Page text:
Yanes: There have been several versions of Harley Quinn. Which is your favorite?
Joy: I love the current Harley Quinn from Amanda Connor and Jimmy Palmiotti. As much as the animated Harley was fun, seeing the New 52 Harley away from the Joker, having a relationship with Poison Ivy, and doing her own thing is really fun to read.
Shelley: My current favorite is the “DC Super Hero Girls” Harley. Her look is cute and her energy is a good fit for her being younger. I love a good alternative universe, and am excited about the network series being developed for 2018.
Yanes: When people finish reading The Ascendance of Harley Quinn, what do you both hope that readers take away from it?
Joy: That things are not as clear cut as they may seem. That often, characters and their social situations are more complex because fiction reflects our society, and what we say about pretend people is a reflection of what we believe about real people. How society treats Harley says a lot about what society thinks of what is a good or a bad woman. How people interpret the relationship between the Joker and Harley is a reflection on what they think is important in a relationship.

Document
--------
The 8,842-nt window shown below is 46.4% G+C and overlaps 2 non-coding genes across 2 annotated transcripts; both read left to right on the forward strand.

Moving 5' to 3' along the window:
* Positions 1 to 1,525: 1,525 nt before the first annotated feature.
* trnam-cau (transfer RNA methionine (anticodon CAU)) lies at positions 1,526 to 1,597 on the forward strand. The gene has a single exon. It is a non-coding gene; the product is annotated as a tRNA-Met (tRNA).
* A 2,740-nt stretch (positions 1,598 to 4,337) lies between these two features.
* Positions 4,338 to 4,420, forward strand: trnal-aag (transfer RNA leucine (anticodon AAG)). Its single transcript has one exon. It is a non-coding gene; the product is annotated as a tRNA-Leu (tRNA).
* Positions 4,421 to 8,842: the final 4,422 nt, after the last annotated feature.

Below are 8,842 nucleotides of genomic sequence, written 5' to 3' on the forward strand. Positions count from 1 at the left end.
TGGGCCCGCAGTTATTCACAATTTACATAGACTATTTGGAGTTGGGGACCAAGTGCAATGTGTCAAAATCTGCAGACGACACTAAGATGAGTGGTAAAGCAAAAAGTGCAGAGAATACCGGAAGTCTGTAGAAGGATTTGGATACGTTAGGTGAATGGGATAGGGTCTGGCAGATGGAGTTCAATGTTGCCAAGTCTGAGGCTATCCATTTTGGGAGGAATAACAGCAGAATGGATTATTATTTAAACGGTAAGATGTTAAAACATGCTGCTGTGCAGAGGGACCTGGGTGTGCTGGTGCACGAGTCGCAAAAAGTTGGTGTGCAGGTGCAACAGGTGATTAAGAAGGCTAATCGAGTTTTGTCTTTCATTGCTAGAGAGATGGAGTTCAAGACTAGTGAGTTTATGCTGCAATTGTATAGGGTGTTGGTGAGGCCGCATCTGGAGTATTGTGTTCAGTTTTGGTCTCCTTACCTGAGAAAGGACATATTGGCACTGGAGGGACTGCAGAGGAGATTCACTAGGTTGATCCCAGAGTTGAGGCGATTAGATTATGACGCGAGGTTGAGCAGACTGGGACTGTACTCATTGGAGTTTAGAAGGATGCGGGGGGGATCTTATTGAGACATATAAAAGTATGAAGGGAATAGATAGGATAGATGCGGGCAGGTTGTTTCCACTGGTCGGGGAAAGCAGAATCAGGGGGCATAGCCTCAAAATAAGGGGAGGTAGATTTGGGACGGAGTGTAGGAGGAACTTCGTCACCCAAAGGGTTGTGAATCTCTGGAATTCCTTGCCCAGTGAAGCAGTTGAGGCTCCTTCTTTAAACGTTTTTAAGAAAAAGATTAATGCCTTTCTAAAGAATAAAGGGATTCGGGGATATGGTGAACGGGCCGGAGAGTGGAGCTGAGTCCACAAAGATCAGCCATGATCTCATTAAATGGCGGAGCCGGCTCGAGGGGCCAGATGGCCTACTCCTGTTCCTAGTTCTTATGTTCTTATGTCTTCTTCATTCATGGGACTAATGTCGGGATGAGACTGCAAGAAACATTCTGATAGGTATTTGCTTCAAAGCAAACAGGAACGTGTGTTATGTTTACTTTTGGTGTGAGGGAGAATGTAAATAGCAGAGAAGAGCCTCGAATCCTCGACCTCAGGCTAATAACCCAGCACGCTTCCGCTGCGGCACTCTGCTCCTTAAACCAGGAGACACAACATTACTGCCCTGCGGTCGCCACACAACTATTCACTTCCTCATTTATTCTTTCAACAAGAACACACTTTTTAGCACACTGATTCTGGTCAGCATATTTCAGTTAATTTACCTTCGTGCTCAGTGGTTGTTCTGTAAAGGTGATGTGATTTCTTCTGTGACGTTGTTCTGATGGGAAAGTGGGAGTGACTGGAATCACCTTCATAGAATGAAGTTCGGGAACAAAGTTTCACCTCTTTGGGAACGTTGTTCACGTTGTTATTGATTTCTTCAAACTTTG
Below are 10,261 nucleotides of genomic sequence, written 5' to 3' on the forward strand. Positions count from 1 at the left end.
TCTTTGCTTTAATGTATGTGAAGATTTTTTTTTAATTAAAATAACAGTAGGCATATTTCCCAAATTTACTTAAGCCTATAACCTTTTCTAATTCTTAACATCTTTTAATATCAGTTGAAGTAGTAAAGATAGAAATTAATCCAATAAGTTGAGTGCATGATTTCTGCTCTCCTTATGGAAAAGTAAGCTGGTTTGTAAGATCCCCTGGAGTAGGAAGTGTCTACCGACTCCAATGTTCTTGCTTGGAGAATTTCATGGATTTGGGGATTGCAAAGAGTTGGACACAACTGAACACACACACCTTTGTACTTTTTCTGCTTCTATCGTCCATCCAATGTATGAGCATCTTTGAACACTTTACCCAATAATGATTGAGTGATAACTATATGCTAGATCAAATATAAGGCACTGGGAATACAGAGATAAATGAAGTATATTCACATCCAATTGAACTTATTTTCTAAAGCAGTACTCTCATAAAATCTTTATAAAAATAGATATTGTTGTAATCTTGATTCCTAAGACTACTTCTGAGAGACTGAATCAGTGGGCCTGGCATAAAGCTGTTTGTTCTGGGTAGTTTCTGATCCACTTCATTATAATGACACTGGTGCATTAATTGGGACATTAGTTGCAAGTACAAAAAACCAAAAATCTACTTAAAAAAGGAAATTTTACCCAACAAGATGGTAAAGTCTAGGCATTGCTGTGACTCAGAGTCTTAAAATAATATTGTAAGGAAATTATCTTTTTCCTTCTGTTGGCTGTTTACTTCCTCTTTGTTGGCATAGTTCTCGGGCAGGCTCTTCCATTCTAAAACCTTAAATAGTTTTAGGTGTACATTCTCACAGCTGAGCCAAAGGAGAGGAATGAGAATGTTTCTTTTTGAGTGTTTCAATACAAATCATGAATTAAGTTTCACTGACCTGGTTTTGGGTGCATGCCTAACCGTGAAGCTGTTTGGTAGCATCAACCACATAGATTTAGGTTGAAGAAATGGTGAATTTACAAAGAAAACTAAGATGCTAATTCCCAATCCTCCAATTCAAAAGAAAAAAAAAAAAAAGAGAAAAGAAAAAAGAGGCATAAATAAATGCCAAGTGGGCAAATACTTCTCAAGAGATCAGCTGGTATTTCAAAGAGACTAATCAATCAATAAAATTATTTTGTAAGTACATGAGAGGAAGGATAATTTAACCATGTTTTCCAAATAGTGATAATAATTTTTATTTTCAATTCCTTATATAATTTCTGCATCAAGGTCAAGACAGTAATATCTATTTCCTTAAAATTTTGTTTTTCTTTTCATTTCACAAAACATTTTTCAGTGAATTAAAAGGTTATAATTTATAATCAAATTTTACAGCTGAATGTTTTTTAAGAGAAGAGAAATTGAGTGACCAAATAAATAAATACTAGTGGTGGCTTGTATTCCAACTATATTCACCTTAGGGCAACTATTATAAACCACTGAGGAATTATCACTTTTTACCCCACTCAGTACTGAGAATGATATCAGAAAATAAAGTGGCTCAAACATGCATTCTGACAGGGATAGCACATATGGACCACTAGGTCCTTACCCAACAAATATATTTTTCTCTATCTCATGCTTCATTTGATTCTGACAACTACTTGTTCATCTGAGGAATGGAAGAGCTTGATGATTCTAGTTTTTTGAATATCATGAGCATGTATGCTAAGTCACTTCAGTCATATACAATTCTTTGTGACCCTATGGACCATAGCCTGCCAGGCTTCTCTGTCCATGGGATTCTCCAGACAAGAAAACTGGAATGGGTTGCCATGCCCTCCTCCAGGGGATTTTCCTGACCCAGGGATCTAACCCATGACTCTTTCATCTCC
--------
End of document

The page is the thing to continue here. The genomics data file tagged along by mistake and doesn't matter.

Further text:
Shelley: That if you only know this character from one place, like “B:TAS”, Suicide Squad (movie), or the Arkham videogames, you are only getting one sliver a rather interesting character.
Yanes: Finally, what are you two working on that people can look forward to?
Joy: I’m going to be involved in a few podcasts about Harley in “Batman: The Animated Series.” Other than that, it’s not our work but people should take a look at the book Marvel’s Black Widow from Spy to Superhero by Sherry Ginn and Superheroines and The Epic Journey by Valerie Estelle Frankel.
Shelley: I’m in the beginning stages of planning the next book. It’s still very preliminary, but it will focus on a beloved video game series.